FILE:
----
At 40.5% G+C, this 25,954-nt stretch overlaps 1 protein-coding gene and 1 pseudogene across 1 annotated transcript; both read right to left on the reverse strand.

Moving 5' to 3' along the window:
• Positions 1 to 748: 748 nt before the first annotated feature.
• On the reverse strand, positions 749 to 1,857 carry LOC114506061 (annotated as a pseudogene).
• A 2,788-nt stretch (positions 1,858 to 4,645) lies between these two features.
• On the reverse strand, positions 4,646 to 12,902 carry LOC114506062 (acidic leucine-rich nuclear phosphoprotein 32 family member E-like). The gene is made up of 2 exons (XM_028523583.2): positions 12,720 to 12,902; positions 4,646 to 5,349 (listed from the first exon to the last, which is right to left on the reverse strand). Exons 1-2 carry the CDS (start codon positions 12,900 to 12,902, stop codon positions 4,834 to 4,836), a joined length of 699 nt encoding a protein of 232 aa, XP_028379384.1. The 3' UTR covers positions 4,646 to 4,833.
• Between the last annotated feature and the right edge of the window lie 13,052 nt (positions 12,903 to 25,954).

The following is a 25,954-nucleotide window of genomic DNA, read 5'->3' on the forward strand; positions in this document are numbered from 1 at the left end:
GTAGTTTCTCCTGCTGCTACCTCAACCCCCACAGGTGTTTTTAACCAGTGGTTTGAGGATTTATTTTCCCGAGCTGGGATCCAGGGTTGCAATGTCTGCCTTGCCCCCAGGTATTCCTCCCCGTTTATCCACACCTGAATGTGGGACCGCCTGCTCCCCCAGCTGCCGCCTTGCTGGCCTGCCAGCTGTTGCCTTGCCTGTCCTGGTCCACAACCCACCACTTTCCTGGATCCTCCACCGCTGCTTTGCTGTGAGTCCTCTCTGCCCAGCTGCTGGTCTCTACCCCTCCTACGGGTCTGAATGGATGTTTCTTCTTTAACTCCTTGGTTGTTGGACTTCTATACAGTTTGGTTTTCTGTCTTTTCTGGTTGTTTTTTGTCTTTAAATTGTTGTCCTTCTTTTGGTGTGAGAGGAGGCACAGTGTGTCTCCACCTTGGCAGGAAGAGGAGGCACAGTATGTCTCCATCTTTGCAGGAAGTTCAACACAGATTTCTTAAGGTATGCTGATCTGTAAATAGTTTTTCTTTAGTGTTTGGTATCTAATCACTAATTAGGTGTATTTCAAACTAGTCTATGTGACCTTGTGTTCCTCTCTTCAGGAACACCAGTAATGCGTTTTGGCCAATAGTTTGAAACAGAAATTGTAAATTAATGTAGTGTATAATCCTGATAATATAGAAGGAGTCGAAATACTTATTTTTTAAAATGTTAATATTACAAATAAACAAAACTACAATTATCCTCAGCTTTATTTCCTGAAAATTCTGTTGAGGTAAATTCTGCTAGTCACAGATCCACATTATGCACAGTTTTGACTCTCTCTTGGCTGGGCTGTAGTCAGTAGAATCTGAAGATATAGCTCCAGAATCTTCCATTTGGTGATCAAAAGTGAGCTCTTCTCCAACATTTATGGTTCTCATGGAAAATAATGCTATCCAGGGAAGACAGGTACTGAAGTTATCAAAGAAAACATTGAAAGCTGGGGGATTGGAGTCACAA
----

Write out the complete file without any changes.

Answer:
At 40.5% G+C, this 25,954-nt stretch overlaps 1 protein-coding gene and 1 pseudogene across 1 annotated transcript; both read right to left on the reverse strand.

Moving 5' to 3' along the window:
• Positions 1 to 748: 748 nt before the first annotated feature.
• On the reverse strand, positions 749 to 1,857 carry LOC114506061 (annotated as a pseudogene).
• A 2,788-nt stretch (positions 1,858 to 4,645) lies between these two features.
• On the reverse strand, positions 4,646 to 12,902 carry LOC114506062 (acidic leucine-rich nuclear phosphoprotein 32 family member E-like). The gene is made up of 2 exons (XM_028523583.2): positions 12,720 to 12,902; positions 4,646 to 5,349 (listed from the first exon to the last, which is right to left on the reverse strand). Exons 1-2 carry the CDS (start codon positions 12,900 to 12,902, stop codon positions 4,834 to 4,836), a joined length of 699 nt encoding a protein of 232 aa, XP_028379384.1. The 3' UTR covers positions 4,646 to 4,833.
• Between the last annotated feature and the right edge of the window lie 13,052 nt (positions 12,903 to 25,954).

The following is a 25,954-nucleotide window of genomic DNA, read 5'->3' on the forward strand; positions in this document are numbered from 1 at the left end:
GTAGTTTCTCCTGCTGCTACCTCAACCCCCACAGGTGTTTTTAACCAGTGGTTTGAGGATTTATTTTCCCGAGCTGGGATCCAGGGTTGCAATGTCTGCCTTGCCCCCAGGTATTCCTCCCCGTTTATCCACACCTGAATGTGGGACCGCCTGCTCCCCCAGCTGCCGCCTTGCTGGCCTGCCAGCTGTTGCCTTGCCTGTCCTGGTCCACAACCCACCACTTTCCTGGATCCTCCACCGCTGCTTTGCTGTGAGTCCTCTCTGCCCAGCTGCTGGTCTCTACCCCTCCTACGGGTCTGAATGGATGTTTCTTCTTTAACTCCTTGGTTGTTGGACTTCTATACAGTTTGGTTTTCTGTCTTTTCTGGTTGTTTTTTGTCTTTAAATTGTTGTCCTTCTTTTGGTGTGAGAGGAGGCACAGTGTGTCTCCACCTTGGCAGGAAGAGGAGGCACAGTATGTCTCCATCTTTGCAGGAAGTTCAACACAGATTTCTTAAGGTATGCTGATCTGTAAATAGTTTTTCTTTAGTGTTTGGTATCTAATCACTAATTAGGTGTATTTCAAACTAGTCTATGTGACCTTGTGTTCCTCTCTTCAGGAACACCAGTAATGCGTTTTGGCCAATAGTTTGAAACAGAAATTGTAAATTAATGTAGTGTATAATCCTGATAATATAGAAGGAGTCGAAATACTTATTTTTTAAAATGTTAATATTACAAATAAACAAAACTACAATTATCCTCAGCTTTATTTCCTGAAAATTCTGTTGAGGTAAATTCTGCTAGTCACAGATCCACATTATGCACAGTTTTGACTCTCTCTTGGCTGGGCTGTAGTCAGTAGAATCTGAAGATATAGCTCCAGAATCTTCCATTTGGTGATCAAAAGTGAGCTCTTCTCCAACATTTATGGTTCTCATGGAAAATAATGCTATCCAGGGAAGACAGGTACTGAAGTTATCAAAGAAAACATTGAAAGCTGGGGGATTGGAGTCACAA